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Florida still has the look of a juggernaut
A 13-1 record can be interpreted in a few ways.
The 2006 Florida Gators went 13-1, snuck up on the world, and then slapped it in the face with a stunning national championship blowout over a heavily favored Ohio State. The 2008 Gators went 13-1 with a tremendous offense and a brick wall of a defense in an inspired season capped off by a national championship win over Sam Bradford and Oklahoma. The 2009 Gators went 13-1 in a year that became the Bataan Death March rather than a coronation for one of college football’s greatest teams.
Expectations are always high in the SEC, especially at a place like Florida, but last year’s team appeared to be crushed by its own expectations. With almost everyone of note coming back (outside of receivers Percy Harvin and Louis Murphy), Florida didn’t just want to win the SEC title; it didn’t just want to win the national title; it wanted to go down as the greatest team in the history of the sport.
Under that impossible weight, the Gators struggled a bit too much against mediocre teams like Tennessee, Arkansas, and Mississippi State, saw the their season take a frightening turn when Tim Tebow got knocked into Toontown by Kentucky, and capped off the regular season ride by getting flattened by Alabama in the SEC Championship. Were the Tide 32-13 better than the Gators? Not really, but that 'Bama team was fresh, fired up (after losing to Florida in the 2008 SEC title game), and focused while Florida had the look of a team that had nothing left in the tank. Meanwhile, the coach had nothing left both mentally and physically.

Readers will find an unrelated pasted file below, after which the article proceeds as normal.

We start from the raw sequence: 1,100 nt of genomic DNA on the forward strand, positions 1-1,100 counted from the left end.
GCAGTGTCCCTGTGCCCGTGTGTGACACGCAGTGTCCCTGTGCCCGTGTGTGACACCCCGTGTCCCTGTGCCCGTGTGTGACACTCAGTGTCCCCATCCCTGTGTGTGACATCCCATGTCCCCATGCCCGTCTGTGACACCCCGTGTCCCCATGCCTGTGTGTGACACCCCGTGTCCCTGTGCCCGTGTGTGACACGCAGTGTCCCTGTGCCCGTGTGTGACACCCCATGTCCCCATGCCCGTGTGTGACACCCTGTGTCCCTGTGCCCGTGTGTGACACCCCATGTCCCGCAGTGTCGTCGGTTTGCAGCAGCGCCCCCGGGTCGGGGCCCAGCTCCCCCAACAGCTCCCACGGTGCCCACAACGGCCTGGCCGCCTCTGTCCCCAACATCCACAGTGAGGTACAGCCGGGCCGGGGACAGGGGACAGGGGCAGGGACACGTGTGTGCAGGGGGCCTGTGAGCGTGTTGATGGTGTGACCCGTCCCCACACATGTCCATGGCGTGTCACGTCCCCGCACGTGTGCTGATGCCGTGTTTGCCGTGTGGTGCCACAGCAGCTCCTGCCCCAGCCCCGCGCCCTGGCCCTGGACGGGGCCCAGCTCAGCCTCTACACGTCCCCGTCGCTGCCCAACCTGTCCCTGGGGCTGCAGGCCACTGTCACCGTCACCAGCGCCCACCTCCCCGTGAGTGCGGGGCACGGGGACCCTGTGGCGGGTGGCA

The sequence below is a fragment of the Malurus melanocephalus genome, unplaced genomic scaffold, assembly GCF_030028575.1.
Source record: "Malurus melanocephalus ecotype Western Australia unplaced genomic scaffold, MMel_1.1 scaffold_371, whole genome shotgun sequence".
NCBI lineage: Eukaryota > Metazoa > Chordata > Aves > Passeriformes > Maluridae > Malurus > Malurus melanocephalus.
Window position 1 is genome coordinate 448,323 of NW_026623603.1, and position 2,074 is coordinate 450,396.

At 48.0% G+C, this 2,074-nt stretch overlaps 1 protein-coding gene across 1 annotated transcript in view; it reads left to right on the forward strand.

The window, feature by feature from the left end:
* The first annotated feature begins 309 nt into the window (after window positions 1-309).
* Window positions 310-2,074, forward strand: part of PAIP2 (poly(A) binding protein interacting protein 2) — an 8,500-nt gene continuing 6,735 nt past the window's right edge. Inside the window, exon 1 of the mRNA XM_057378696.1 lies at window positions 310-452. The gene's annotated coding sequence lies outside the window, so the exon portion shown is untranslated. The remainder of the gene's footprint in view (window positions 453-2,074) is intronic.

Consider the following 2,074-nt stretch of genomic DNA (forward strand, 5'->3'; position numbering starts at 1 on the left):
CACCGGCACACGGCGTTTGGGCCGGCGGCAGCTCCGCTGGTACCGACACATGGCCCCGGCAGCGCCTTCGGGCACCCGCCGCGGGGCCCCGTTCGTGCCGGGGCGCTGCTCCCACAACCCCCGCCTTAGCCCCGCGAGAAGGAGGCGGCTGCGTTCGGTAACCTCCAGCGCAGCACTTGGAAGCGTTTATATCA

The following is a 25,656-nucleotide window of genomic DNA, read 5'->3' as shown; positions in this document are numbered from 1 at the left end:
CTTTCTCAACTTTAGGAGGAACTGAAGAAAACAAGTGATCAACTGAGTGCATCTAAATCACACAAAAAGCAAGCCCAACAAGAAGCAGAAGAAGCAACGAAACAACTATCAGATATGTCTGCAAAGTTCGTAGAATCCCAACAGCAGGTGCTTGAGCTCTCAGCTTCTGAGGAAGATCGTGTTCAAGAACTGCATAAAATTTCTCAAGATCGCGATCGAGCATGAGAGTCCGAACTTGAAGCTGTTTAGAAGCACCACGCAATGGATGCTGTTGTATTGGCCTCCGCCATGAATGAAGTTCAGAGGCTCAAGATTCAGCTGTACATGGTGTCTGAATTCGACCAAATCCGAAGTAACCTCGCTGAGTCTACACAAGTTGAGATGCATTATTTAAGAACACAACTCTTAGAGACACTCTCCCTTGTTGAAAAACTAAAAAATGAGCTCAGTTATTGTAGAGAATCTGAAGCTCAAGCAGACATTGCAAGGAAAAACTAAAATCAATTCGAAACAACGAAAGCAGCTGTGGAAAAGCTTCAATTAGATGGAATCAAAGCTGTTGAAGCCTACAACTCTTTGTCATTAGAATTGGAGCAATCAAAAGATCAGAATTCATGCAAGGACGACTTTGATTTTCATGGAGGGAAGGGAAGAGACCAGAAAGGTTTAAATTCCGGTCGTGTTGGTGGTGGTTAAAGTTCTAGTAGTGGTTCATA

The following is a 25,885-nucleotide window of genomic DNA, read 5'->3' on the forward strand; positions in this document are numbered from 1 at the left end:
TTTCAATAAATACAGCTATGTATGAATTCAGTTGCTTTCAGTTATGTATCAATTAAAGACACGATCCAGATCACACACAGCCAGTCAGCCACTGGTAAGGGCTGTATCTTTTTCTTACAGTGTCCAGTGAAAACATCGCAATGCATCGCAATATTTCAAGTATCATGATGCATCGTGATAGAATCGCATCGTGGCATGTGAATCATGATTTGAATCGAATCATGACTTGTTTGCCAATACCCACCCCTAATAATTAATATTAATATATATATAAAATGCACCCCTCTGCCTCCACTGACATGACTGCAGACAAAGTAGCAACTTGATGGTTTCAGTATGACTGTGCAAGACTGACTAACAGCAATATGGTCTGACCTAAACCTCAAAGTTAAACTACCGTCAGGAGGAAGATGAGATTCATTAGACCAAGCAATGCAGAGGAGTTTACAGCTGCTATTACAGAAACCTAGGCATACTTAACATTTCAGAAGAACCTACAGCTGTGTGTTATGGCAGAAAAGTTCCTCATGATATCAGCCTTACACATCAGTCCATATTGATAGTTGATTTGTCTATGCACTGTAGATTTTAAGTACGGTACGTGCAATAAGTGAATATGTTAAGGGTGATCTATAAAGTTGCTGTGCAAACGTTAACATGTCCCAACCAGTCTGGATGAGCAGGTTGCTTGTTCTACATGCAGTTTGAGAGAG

Meyer decided to come back to coaching because his team had a really, really good practice in preparation for the Orange Bowl demolition of Cincinnati, he went bonkers on a reporter who dared to blog about WR Deonte Thompson’s thoughts on the difference between John Brantley’s downfield passing skills compared to Tebow’s, and he started throwing around the word “family” way too often, as if he was trying to circle the wagons. But instead of the program imploding and taking a big step back in what should be a rebuilding time, Meyer and company brought in one of the greatest recruiting classes in the last 25 years to show that everything is right on track.